Alpha-blockers such as tamsulosin and alfuzosin (2 or more doses) have been used before removing catheters to increase the likelihood of successful TWOC in both AUR and CUR. A study looking at the effects of alfuzosin in 360 men with first presentation of spontaneous AUR, where 236 were randomly assigned 10 mg alfuzosin and 121 received placebo, found alfuzosin almost doubled the chances of successful TWOC (OR 1.98, 95% CI 1226 to 3127). [21] A cochrane systematic review was carried out in 2009 where five randomized clinical trials using alpha-blockers pre-TWOC were reviewed (four trials used alfuzosin and one tamsulosin). The overall findings favored the use of alpha-blockers in comparison to placebo regardless of alpha-blocker used (alfuzosin: RR 1.31, 95% CI 1.10 to 1.56; tamsulosin: RR 1.86, 95% CI 1.17 to 2.97). [22] The use of alpha-blockers before and during TWOC means more patients are able to be discharged without the need of a catheter reducing the complications and discomfort associated with catheters.

Urinary tract infection

Urinary tract infection (UTI) can be classified into simple or complicated. Complicated UTI is secondary to structural or functional abnormality of the genitourinary system. Examples are prostate hyperplasia, urolithiasis, and instrumentation secondary to catheter insertion. Clinically, these patients tend to experience recurrent episodes of infection. These are not present in simple infections. [23]

Urinary infections associated with benign prostatic hyperplasia (BPH) occur as patients are unable to completely empty their bladder and the stagnant urine acts as a growth medium for bacteria. Although infections can be asymptomatic, symptoms can range from mild dysuria, frequency and urgency to severe systemic infection and frank hematuria causing acute retention.

Many organisms are responsible for complicated urinary infection and tend to be more resistant to antimicrobials. [24] Most commonly isolated organism is  Escherichia More Details Coli, which is more commonly found in women than in men. [25],[26],[27] In patients with indwelling catheters urease producing organisms such as Proteus mirabilis, Providencia Stuartii, and Morganella morganii Scientific Name Search  are most prevalent. Other causative organisms for UTIs are Pseudomonas aeruginosa, Klebsiella pneumonia and Gram positive organisms as well as yeasts.

The management of complicated UTI includes assessing the patient clinically, performing a urine dipstick, collecting mid-stream urine (MSU) sample for culturing and commencing empirical antimicrobial treatment (as per hospital guideline) until culture results are available. There is no proven benefit for treating asymptomatic patients with indwelling catheters. [27] Patients with large residual volumes however can benefit considerably from learning clean intermittent self-catheterization. Patients with LUTS/BPH who experience frequent, recurrent and symptomatic UTI should be considered for long-term suppressive antimicrobial treatment. There is no determined regimen (dose and duration) or preferred antibiotic, therefore individual hospital guidelines should be consulted.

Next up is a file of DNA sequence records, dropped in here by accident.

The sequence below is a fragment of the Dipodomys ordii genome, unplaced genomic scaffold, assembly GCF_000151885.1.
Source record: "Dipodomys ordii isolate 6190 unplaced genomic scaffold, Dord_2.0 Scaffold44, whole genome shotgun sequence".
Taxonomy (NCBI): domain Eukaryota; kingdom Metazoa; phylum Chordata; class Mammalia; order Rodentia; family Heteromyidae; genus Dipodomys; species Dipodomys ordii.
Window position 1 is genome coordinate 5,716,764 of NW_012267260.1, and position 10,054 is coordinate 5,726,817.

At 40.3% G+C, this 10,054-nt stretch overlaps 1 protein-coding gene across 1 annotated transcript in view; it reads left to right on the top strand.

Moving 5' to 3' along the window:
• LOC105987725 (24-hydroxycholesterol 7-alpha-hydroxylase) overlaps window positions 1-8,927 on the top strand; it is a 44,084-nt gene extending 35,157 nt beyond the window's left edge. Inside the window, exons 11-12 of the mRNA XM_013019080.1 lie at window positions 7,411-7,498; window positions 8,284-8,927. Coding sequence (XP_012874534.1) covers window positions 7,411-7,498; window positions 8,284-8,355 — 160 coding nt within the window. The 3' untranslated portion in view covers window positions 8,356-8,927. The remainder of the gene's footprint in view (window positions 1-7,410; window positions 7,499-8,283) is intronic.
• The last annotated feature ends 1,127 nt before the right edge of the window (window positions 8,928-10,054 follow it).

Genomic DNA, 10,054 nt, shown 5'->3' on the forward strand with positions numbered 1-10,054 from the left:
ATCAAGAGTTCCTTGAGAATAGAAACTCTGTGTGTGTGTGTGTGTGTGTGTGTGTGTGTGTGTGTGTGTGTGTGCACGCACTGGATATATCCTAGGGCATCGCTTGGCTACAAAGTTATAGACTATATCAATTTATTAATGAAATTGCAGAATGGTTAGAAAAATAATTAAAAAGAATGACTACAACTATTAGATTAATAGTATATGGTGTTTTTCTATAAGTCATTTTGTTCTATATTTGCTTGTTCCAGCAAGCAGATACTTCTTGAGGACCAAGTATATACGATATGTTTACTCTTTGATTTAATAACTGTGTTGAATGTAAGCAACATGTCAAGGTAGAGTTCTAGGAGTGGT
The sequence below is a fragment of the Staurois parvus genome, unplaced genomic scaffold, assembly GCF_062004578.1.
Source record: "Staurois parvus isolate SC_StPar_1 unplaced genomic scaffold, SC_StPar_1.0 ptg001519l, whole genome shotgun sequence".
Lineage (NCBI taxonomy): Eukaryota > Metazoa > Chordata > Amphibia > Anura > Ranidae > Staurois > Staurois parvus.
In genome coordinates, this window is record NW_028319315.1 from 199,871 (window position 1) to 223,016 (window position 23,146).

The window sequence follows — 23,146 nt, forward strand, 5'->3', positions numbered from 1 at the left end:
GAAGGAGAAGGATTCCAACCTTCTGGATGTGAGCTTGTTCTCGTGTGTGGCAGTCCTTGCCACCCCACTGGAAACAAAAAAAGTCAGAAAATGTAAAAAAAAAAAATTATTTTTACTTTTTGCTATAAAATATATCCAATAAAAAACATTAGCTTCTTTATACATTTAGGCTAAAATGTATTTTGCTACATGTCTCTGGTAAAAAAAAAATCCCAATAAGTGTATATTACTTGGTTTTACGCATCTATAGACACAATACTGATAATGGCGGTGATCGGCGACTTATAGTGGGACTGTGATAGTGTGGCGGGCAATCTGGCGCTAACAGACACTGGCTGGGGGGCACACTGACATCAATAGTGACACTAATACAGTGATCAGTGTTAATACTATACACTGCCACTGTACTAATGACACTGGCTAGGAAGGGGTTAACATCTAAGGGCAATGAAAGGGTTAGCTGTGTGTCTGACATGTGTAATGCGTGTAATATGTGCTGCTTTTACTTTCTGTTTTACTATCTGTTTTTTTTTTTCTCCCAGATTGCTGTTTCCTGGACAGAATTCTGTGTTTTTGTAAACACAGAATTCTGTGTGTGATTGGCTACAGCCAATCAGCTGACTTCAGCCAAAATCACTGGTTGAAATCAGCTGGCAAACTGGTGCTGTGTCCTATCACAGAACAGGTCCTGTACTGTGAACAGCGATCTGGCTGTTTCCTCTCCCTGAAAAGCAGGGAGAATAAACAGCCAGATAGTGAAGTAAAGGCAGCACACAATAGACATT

Hematuria

Hematuria is a recognised complication of BPH/BOO, and it is also an indication for secondary care referral from general practitioner LUTS management. It is usually caused by the friable hypervascularity of the enlarged prostate, the superficial vessels being disrupted by physical activity. It can occasionally result in clot retention, but generally it presents as initial hematuria with the subsequent urinary stream being clearer. Finasteride has been suggested as a treatment for BPH related hematuria as it may lower the microvessel density (MVD) and vascular endothelial growth factor (VEGF) [28]

Bladder calculi

In the Western world, bladder calculi account for 5% of all urinary tract calculi and BOO is a known risk factor along with chronic urinary infections due to urea-splitting organisms such as Proteus mirabilis. [29],[30] Bladder calculi are usually preceded by recurrent UTI, residual volume in the bladder [31],[32] and are a strong indication for outflow tract surgery. Multiple stones are more common in cases of large residual volume; incidences ranging between 25% and 30%. [32] The clinical presentation of bladder calculi include visible or non-visible hematuria, abdominal pain, urinary retention secondary to obstruction, recurrent UTI, and signs of sepsis in the most severe cases.

Investigations include urine dipstick, X-ray and ultrasound of kidneys, ureters and bladder. Small bladder stones can pass spontaneously, whereas larger bladder stones will need to be fragmented using endoscopic litholopaxy or by open cystolithotomy when large, this is usually associated with outflow tract surgery such as TURP. If prostate volume is greater than 70-100 cm 3 and large stones are present then open surgery with open prostatectomy or possibly HoLEP laser enucleation and laser fragmentation would be indicated. [33]

Bladder wall damage